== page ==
There isn't a movie actress I get a bigger kick out of watching right now than Drew Barrymore. She really comes into her own in the teen comedy Never Been Kissed, which is the best star vehicle she's ever had. Most of the current teen-fave actresses -- Jennifer Love Hewitt, Emily Bergl The Rage: Carrie 2 , Rachael Leigh Cook She's All That -- look varnished and rail-thin; they have a glossy junior-debutante cuteness, and they're all somewhat interchangeable. (The same, in its way, is true for their male co-stars, most of whom have a prom-king sheen.) It's too early to tell whether most of these kids are real actors or just youth-pic glamour-pusses. They've only been around long enough to twinkle and pout and shriek. But Drew Barrymore, at 24, has been highly recognizable in the movies since she was a wide-eyed babykins in E.T. And because of her family lineage, she seems to go back much further than that. Audiences feel proprietary with Barrymore because we've been been privy to her and her soap-opera life for so long, and because she keeps bouncing back. She has the resiliency of a cherub -- a naughty cherub. It's a marvelous fate that the heir to the royal Barrymore coat of arms should be this entrancing cutup who is possibly the least self-conscious actress around. She provides a link with John Barrymore, her grandfather, who also loved to be madcap. He used his famous profile as much for comedy as for romance and was perhaps the most self-conscious of actors.
The plot of Never Been Kissed is that old chestnut about returning to high school as an adult and getting it right this time. Josie Geller (Barrymore), a mousy whiz-kid copy editor at the Chicago Sun-Times, is assigned the job of going undercover at a local high school and reporting on what teens are up to. The joke is, she was out of it then and she's out of it now. As a high-schooler eight years ago, with blotchy skin and braces, her nickname was Josie Grossie. In flashbacks, we see her in choice episodes of humiliation, including the time the class stud fooled her into thinking she was his prom date and then, swinging by in his limo to pick her up, hurled eggs at her and sped away. What boosts scenes like these out of the usual teen-picture rut is an appreciation of just how pop our bad memories of high school have become. Never Been Kissed, which was directed by Raja Gosnell from a script by Abby Kohn and Marc Silverstein, turns the worst embarrassments of high school into sicko horror-movie scenarios -- which, of course, is how we remember them now. And the kicker to this sick joke is, if we were to magically go back to high school and try it all over again, we'd still flop. (For anybody who has ever attended his or her high-school reunion and noted how depressingly quickly everybody falls into the old cliques, this film is no fib.)
In the beginning, trying to be cool, Josie re-enters high school wearing white jeans and a pink feather boa and big hair. It's a disastrous getup, and pretty soon her only allies are the geeky brains in the math club. In English class, she knows all the answers, and this only alienates her more, though her sensitive-souled teacher (Michael Vartan) finds himself strangely attracted to her. Never Been Kissed isn't out to alienate its target audience by breaking down clichés: We are once again in a familiar filmland where cool is shallow and smart is nerdy and the nerds get their revenge. (It's the template for practically every high-school movie ever made.) But at least the filmmakers are having a bang-up time playing the old standards. Certainly Barrymore is: She works up the awfulness of being ostracized with such comic brio that you almost dread her inevitable cool-girl transformation. And yet when she becomes a winner, she's just as loosey-goosey, and enchanting, as ever. Josie doesn't sell out: She may be posing undercover as a high-school student, but she's no poseur. The film's message is a sappy one -- be yourself -- but Josie makes it respectable. She triumphs in the end by simply being who she is.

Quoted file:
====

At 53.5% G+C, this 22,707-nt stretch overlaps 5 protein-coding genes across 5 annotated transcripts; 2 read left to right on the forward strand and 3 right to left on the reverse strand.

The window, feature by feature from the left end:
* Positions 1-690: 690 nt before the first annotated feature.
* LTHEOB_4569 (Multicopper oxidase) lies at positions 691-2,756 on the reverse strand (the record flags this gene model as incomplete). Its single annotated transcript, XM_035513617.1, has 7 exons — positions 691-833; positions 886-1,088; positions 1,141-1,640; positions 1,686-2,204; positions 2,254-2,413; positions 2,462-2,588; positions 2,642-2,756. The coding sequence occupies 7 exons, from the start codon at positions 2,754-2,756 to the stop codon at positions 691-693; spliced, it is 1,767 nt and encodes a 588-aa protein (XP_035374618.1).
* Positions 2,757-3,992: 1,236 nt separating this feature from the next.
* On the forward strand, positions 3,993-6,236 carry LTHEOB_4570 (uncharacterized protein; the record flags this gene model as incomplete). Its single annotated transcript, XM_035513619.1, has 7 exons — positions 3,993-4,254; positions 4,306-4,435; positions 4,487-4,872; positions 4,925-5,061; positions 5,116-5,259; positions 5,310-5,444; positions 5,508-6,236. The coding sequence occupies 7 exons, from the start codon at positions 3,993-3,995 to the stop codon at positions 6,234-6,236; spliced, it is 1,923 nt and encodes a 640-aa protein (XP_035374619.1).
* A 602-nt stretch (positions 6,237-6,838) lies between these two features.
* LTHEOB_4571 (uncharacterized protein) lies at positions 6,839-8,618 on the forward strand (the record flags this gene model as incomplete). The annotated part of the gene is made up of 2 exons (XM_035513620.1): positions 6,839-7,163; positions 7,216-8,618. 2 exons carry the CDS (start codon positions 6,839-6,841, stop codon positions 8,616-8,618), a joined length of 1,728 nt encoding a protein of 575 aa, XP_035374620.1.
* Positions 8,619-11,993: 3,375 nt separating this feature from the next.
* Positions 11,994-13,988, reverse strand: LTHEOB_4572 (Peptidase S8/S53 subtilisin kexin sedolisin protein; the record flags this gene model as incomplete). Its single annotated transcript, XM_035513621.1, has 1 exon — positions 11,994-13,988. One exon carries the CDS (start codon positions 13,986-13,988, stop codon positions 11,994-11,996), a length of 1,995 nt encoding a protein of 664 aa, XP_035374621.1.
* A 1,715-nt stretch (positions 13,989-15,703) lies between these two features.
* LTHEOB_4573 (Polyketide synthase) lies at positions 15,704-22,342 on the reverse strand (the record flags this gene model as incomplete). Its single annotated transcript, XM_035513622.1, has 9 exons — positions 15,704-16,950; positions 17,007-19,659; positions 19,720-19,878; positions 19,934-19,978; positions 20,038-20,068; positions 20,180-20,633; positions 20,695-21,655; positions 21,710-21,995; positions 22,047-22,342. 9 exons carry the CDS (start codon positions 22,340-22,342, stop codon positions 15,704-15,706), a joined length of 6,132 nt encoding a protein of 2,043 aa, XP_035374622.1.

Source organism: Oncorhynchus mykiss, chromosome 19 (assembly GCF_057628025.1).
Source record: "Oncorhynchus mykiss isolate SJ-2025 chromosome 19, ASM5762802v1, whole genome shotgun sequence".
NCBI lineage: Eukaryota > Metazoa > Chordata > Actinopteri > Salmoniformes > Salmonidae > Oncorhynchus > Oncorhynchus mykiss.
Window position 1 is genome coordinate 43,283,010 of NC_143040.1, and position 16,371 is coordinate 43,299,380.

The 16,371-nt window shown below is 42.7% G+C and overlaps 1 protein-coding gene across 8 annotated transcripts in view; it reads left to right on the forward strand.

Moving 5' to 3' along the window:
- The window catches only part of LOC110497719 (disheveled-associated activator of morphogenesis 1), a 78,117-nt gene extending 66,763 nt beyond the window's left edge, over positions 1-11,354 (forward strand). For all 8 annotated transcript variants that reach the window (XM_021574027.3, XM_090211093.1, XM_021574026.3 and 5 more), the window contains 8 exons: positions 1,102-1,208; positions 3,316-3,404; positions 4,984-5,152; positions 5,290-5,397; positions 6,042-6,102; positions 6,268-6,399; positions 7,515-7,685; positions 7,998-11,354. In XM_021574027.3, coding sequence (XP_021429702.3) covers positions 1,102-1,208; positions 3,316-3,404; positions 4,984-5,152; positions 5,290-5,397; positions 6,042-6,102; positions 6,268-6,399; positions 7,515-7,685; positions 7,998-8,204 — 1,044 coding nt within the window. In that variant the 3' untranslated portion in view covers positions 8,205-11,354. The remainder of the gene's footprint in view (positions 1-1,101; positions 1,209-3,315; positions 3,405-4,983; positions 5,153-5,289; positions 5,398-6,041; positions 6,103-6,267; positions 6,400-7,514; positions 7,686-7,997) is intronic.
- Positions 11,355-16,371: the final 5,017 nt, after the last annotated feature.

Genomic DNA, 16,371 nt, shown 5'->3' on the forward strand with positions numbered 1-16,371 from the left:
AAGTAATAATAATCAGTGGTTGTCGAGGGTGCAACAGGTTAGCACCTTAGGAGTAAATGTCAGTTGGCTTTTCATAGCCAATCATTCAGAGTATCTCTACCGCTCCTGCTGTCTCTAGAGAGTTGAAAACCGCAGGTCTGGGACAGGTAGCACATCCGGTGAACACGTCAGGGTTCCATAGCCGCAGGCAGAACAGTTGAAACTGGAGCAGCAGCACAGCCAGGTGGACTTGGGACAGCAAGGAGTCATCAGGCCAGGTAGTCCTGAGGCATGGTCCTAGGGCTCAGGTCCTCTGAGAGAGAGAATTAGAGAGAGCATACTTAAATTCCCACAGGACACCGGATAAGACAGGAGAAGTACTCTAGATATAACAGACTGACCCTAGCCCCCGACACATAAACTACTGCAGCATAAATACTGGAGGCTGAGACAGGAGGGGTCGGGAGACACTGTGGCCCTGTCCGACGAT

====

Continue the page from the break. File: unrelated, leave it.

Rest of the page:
Barrymore may appear to come across as a sweet-tempered ingenue in Never Been Kissed, but her screen image, as ever, is more complicated than that. Her cuddliness always has an edge. What distinguishes Barrymore from the other actresses of roughly her generation -- even the ones who might seem fairly similar to her, like Reese Witherspoon or Alicia Silverstone -- is the undercurrent of mischief, even lewdness, in her dimpled smiles. (That pint-size voluptuary Christina Ricci shares this quality, but her impudence lacks the buoyancy of Barrymore's.) Her sweet-kid performances are heartfelt, but she's no pushover; though she may blush demurely, she's never more than a beat away from screw-you mode. She's equally convincing playing pure-souled types -- as in this film, or in The Wedding Singer or Ever After or Home Fries -- and depraved misfits, as in Guncrazy or Poison Ivy or, on TV, The Amy Fisher Story. She can be radiantly wholesome or radiantly wicked, and both states seem essential to her appeal.
Barrymore has never had a male co-star worthy of her (unless you count E.T.). She's also never starred as an adult in a first-rate movie. But that hardly seems to matter. The throwaway quality of Never Been Kissed gives her a chance to cut loose in a way that a more "prestigious" movie wouldn't. There's a scene in a nightclub where the prim Josie unknowingly eats a hash brownie and suddenly scampers onto the bandstand and boogies her heart out. For us, her joy in letting her hair down is pure oxygen. We've seen girls like Josie before, in the old beach-party movies or in John Hughes teen flicks, but never with such wide-eyed abandon. She's a moonstruck jitterbug. Barrymore pulls off the neatest trick of the year: She makes all this pop schlock matter.